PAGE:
My GPS doesn't talk back but it keeps recalculating the route and trying to make me go in a circle at times. Sometimes I know better than it does. And it doesn't understand that.

Congratulations on the GREAT Kirkus review. That ought to sell a few books!

Take a nap. Your worldly and sophisticated friends will cope.

Bethel said...

I have bought the paperback copy of 'Life As We Knew It' last night and I am almost finished today. It is amazing. So there's that other sale you didn't know about.

I love how real and raw this book is. It's so realistic and gives a harsh reminder of how easily all this that we count on could disappear.

One thing that struck me most in this novel, is one of the entries in which she said was a perfect day.

The electricity had come on for a few hours, the phone had actually rung with news from her father, air conditioning had come on (I'd die or kill someone else if mine disappeared forever.), they'd eaten fresh bread and watched sitcoms.

How much longer can we take all this for granted?

-- another fan and (hopefully) future author

Susan Beth Pfeffer said...

Hi Marci and welcome Bethel-

I'm always thrilled to hear about people's reactions to LAWKI (especially if they're favorable ones!). When I wrote the book, I loved it so much, I was sure other people would feel a real connection to it. What I didn't realize was I'd get to hear about it via the internet.

I've always loved being a writer, but now I love it a whole lot more.

I went to the Galleria yesterday with my worldly and sophisticated friends (they love going there; it's a regular part of their occasional visits), and while they were buying themselves clothes and the suchlike, I scurried over to the Borders bookstore, and found five copies of paperback LAWKI, on a YA display table. This was very exciting for me, but I intend to take the mature route and not rush to Borders on any sort of regular basis to see if the pile gets smaller.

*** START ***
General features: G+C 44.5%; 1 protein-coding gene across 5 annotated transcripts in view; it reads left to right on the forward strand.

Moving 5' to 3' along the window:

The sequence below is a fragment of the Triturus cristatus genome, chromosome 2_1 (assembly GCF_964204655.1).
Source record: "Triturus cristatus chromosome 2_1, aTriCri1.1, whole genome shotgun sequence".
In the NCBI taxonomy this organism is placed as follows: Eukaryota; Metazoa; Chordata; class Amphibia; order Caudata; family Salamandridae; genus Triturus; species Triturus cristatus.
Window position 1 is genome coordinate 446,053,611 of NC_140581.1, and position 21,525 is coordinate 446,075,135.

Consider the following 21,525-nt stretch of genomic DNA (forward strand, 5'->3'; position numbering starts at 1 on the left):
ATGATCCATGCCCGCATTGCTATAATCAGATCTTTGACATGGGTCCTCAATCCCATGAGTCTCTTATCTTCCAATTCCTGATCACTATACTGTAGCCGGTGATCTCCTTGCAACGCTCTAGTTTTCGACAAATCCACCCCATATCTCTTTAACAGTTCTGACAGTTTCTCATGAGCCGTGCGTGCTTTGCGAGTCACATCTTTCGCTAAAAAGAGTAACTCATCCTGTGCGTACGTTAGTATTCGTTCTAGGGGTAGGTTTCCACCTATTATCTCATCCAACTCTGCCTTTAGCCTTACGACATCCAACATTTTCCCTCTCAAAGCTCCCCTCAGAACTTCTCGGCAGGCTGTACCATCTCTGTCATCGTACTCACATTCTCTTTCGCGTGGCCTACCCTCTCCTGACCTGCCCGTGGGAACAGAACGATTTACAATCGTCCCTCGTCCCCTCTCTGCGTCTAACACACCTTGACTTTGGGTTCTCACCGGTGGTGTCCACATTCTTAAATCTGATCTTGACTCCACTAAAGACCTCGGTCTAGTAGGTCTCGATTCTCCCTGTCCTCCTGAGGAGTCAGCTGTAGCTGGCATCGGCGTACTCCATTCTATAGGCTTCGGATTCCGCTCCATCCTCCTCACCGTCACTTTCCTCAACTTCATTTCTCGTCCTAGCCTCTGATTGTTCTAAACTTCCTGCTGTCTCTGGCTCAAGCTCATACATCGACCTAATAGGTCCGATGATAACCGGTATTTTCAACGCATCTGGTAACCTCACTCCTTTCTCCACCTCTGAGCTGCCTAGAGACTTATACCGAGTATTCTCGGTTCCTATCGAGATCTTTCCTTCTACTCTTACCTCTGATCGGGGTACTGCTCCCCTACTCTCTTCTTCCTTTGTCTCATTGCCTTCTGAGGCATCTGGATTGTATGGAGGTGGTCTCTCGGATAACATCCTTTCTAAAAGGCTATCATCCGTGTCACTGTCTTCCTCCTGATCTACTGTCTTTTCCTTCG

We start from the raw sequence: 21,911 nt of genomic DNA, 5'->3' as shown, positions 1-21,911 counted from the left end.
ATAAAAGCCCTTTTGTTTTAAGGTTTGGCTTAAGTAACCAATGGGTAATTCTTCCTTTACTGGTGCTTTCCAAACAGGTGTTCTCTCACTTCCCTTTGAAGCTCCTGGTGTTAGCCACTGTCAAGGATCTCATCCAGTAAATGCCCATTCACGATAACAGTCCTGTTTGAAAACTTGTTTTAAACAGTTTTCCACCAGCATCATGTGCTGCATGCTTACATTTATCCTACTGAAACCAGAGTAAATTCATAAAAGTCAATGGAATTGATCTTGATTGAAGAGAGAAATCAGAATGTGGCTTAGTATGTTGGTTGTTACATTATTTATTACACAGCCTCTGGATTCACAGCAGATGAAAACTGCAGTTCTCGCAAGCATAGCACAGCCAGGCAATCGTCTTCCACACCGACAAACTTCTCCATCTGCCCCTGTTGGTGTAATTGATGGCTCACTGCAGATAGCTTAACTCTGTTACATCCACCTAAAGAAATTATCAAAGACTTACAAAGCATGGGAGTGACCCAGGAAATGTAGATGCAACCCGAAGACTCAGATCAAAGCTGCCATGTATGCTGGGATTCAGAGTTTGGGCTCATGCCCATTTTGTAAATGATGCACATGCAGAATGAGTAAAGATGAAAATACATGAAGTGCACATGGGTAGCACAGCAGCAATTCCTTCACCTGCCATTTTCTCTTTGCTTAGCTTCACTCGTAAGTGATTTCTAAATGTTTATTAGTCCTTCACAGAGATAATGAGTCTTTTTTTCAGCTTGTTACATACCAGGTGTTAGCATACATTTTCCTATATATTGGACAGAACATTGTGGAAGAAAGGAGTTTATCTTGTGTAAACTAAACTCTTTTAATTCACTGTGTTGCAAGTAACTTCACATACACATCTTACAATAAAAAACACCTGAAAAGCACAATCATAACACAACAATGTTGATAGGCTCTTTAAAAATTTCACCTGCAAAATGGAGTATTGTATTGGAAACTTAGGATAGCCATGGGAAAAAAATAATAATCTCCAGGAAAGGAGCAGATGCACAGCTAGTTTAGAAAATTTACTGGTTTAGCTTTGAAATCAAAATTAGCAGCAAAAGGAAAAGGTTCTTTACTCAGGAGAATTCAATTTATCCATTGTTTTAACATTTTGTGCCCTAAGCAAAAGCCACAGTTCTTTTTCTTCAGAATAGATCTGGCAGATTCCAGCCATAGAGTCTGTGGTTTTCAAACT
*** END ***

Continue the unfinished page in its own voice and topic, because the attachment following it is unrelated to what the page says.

Maturity R Us.

By the way, Marci babysat my cats while I was in Maine, and did a wonderful job. She is a true friend.

Bethel said...

I always love to hear back from famous people, if only to know that they read what I wrote. :) Thank you for encouraging me by letting me know you heard.

Anonymous said...

That's cool, that you had such a good review, (though im sure The Dead and the Gone deserved it!)
I always wanted to be a writer and thats the thing that always scares me most is getting a bad review. (I dont even like it when my teachers don't like my creative writing work -- though that's yet to happen).
And i have a paperback of LAWKI, which i bought about a month and a half ago. But then i'm not from the U.S...
Oh and i'm curious, do you have ideas for any other survival-type books after your third?

Susan Beth Pfeffer said...

Hi Bethel and Leah-

I love hearing from people who like LAWKI or anything else I wrote. Or who like my chocolate chip cookies, which happen to be very good (my goddaughter, when she was very young, wrote a report about me for school, in which she suggested that most of my popularity was the result of my chocolate chip cookies).

My books may get bad reviews, but my cookies rarely do!

As far as other survival books go,I still have to figure out the infamous number three. My guess is even if Harcourt publishes it, I'll stop ending the world. It's not like my chocolate chip cookies. After a while, I think people would really get tired of me if I stuck to the sme theme (much as I might enjoy it).